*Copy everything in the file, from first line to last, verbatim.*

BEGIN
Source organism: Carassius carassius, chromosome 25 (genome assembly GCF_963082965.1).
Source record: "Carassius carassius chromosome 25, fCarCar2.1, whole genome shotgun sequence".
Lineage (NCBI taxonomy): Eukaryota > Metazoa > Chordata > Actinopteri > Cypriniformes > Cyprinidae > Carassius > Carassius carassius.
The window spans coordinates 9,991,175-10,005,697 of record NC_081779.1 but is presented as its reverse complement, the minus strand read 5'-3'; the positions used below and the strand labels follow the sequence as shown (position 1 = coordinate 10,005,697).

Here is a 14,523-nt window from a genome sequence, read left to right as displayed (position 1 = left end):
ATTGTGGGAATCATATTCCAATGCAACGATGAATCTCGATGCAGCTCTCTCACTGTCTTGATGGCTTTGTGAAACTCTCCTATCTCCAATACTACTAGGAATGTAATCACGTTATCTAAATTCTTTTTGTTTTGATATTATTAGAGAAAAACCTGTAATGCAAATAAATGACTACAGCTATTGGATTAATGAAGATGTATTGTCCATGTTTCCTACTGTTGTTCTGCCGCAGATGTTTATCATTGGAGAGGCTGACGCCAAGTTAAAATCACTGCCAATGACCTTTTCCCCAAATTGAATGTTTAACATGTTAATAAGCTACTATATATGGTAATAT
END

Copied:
Source organism: Carassius carassius, chromosome 25 (genome assembly GCF_963082965.1).
Source record: "Carassius carassius chromosome 25, fCarCar2.1, whole genome shotgun sequence".
Lineage (NCBI taxonomy): Eukaryota > Metazoa > Chordata > Actinopteri > Cypriniformes > Cyprinidae > Carassius > Carassius carassius.
The window spans coordinates 9,991,175-10,005,697 of record NC_081779.1 but is presented as its reverse complement, the minus strand read 5'-3'; the positions used below and the strand labels follow the sequence as shown (position 1 = coordinate 10,005,697).

Here is a 14,523-nt window from a genome sequence, read left to right as displayed (position 1 = left end):
ATTGTGGGAATCATATTCCAATGCAACGATGAATCTCGATGCAGCTCTCTCACTGTCTTGATGGCTTTGTGAAACTCTCCTATCTCCAATACTACTAGGAATGTAATCACGTTATCTAAATTCTTTTTGTTTTGATATTATTAGAGAAAAACCTGTAATGCAAATAAATGACTACAGCTATTGGATTAATGAAGATGTATTGTCCATGTTTCCTACTGTTGTTCTGCCGCAGATGTTTATCATTGGAGAGGCTGACGCCAAGTTAAAATCACTGCCAATGACCTTTTCCCCAAATTGAATGTTTAACATGTTAATAAGCTACTATATATGGTAATAT